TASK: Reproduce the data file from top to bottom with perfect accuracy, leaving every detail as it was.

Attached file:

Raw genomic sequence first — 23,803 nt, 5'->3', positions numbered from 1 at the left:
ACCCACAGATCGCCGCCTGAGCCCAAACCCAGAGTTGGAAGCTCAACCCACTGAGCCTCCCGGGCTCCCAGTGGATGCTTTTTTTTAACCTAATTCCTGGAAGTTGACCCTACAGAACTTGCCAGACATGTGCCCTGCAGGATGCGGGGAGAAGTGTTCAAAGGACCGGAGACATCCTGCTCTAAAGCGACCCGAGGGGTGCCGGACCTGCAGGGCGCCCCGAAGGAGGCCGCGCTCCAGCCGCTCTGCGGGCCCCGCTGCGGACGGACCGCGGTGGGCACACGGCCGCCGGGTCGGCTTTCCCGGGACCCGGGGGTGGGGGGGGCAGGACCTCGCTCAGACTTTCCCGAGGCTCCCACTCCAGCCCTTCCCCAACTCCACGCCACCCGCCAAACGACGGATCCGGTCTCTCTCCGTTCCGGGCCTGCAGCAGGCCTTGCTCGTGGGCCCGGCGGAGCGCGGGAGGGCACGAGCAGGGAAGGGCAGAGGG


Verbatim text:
Raw genomic sequence first — 23,803 nt, 5'->3', positions numbered from 1 at the left:
ACCCACAGATCGCCGCCTGAGCCCAAACCCAGAGTTGGAAGCTCAACCCACTGAGCCTCCCGGGCTCCCAGTGGATGCTTTTTTTTAACCTAATTCCTGGAAGTTGACCCTACAGAACTTGCCAGACATGTGCCCTGCAGGATGCGGGGAGAAGTGTTCAAAGGACCGGAGACATCCTGCTCTAAAGCGACCCGAGGGGTGCCGGACCTGCAGGGCGCCCCGAAGGAGGCCGCGCTCCAGCCGCTCTGCGGGCCCCGCTGCGGACGGACCGCGGTGGGCACACGGCCGCCGGGTCGGCTTTCCCGGGACCCGGGGGTGGGGGGGGCAGGACCTCGCTCAGACTTTCCCGAGGCTCCCACTCCAGCCCTTCCCCAACTCCACGCCACCCGCCAAACGACGGATCCGGTCTCTCTCCGTTCCGGGCCTGCAGCAGGCCTTGCTCGTGGGCCCGGCGGAGCGCGGGAGGGCACGAGCAGGGAAGGGCAGAGGG